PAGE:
[K] We’d better listen to something else.
[SJ] You know, I like Rock, it’s a particular favourite of mine, but it’s long, it’s like 11 minutes.
[K] Fine. That’s good, let’s hear it.
[SJ] The sampling pieces are maybe what most people have heard. This is strictly an instrumental piece, and I really, explicitly tried with this piece to make my version of a big, fat, romantic opening movement. Not structurally, it’s not Sonata-Allegro, it’s not structured like that. But I went for this sort of big tonal, mostly-optimistic, slightly/occasionally-pompous, humourously so I hope at times, there’s this big heavy-metal guitar solo in there early on. The idea being, this is violoncello, electric guitar, and synthesizer. And the synthesizer is kind of like 80s-sounding patches, you know, big fat things… not pads, but kind of those fake horn patches, and big bass sounds, and… I was thinking, “Well, what is an orchestra?” An orchestra is 19th-century technology’s way of making a really big noise. What is a rock band? It’s a way of making a different kind of big noise with fewer people, and a lot more crackling cables and annoying things that can go wrong. But I guess I was thinking, you can now make chamber music that can have a sort of a big fat fill-a-room presence. It’s not a terribly profound thought, but it’s a thought about materials, and I think there is a profundity that can be attached to the use of materials, to the idea that we can make stuff out of the materials at hand in the same way that did 150 years ago.
We listen to Rock (first section of the CD Rock/Paper/Scissors, on Point Music) by Scott Johnson [0:54:41–1:06:06].
[K] Is this any kind of crusade? Do you, like, hit people up among your musician friends and say, “Let’s work on this kinda stuff?”
[SJ] Well, let’s say I’ve probably been known to be engaged in barroom pontificating from time-to-time. I do have opinions, and I’m not shy about sharing them. [Laughter] Just try to shut me up.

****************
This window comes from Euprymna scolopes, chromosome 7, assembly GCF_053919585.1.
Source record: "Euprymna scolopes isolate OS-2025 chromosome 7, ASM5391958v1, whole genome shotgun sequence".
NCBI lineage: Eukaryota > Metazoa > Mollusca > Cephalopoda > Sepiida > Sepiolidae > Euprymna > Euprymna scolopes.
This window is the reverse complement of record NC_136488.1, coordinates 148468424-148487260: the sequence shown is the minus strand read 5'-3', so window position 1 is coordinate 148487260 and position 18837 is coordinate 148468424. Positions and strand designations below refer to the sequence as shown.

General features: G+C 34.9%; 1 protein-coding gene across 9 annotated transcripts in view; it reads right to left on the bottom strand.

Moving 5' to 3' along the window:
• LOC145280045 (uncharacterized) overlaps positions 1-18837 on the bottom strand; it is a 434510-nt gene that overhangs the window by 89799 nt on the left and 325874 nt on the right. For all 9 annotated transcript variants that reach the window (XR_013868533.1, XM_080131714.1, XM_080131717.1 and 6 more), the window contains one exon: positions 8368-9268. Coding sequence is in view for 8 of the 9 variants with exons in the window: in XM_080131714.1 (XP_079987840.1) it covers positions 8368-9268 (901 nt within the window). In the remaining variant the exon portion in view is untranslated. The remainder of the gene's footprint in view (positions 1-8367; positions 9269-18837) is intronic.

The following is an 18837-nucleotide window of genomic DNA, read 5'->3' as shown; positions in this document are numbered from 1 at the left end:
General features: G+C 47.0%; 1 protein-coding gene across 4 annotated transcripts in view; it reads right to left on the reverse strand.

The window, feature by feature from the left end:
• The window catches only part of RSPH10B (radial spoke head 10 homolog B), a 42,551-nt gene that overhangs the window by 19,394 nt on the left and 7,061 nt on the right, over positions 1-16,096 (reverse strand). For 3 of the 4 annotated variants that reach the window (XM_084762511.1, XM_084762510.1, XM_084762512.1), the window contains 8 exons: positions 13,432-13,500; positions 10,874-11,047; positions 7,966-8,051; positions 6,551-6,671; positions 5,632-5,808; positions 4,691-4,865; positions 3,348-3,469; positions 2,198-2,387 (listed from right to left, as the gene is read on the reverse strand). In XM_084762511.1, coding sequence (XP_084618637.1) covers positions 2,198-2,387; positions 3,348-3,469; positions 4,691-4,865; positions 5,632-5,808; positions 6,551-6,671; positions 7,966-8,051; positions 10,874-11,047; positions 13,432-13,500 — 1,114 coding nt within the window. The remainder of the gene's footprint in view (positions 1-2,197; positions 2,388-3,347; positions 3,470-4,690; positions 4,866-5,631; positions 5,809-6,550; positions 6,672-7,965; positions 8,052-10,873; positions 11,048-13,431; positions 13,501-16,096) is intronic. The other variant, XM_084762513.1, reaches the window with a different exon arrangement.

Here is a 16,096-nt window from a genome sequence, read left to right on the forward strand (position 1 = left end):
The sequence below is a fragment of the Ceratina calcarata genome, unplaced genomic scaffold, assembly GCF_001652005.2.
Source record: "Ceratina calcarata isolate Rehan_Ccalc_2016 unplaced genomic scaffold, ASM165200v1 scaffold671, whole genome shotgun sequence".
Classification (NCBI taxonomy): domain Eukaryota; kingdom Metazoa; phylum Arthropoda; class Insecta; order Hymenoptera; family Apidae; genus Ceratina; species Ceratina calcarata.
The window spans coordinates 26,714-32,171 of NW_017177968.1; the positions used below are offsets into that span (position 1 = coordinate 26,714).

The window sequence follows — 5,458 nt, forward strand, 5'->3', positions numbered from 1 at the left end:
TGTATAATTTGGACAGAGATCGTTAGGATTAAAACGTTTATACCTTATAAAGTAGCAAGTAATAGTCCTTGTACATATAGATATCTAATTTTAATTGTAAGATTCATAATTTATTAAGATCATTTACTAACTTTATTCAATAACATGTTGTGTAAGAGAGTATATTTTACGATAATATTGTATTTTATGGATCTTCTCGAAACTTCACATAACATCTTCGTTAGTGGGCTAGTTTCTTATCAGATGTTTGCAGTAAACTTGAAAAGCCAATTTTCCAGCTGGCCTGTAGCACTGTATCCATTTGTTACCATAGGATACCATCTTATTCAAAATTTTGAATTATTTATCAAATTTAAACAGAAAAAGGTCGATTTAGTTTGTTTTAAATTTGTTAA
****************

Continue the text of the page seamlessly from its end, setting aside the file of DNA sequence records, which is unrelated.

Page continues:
[K] If there’s any place you can offend somebody, this is it, Kalvos & Damian is the heartland of offense.
[SJ] It’s not so much offending people as it is talking their ear off. I mean, I’ve thought a lot about this stuff, and [it’s] not a crusade. I think I have a point here about what we’ve inherited and what we can do with what we’ve inherited, a point about questioning some of the assumptions we’ve been given, about the impermeability of the various levels of culture, which we tend to describe with words that connote aristocracy and plebeianism. I think there’s something wrong with the way that we look at the world, and I’m not shy about saying it. And I do encourage people to not be shy about putting in the things that they’ve run into outside of their conservatory life and their music-school life, their life among their peers. But I’m not in a “gang” of art-rockers or anything. There’s people that I have things in common with, and I mean, I have very dear friends who I have nothing in common with musically. Maybe that’s why we get along, because we’re not on each other’s turf.
[K] So you don’t, like, put the hit out on Columbia professors of new music?
[SJ] I love getting in talks about this stuff with people like that. As a matter of fact, I sometimes give lectures, and I just the other night ran into someone who was a grad student at Ann Arbor, where Michael Doherty had had me over to talk, to expound upon my crackpot theories. This young composer got into a huge debate with me, and we ran into each other after a concert last week. And we were both laughing, it was so much fun to have this little Donny Brook in the seminar room. I don’t say these kinds of things with any sense of denigration of the opponents. In other words, I think that we are all creatures of culture; we are social primates, we don’t invent most of the things we say. Actually I remember I said this once talking to a couple people, one of them was Laurie Anderson [see interview in this issue of eContact!]. I said we don’t invent any of the words that we use, and we were talking with each other, and Laurie said, “We don’t invent most of the sentences, either.” And she’s sort of right. We’re actually taking great chunks of received knowledge, and we do with them the best we can.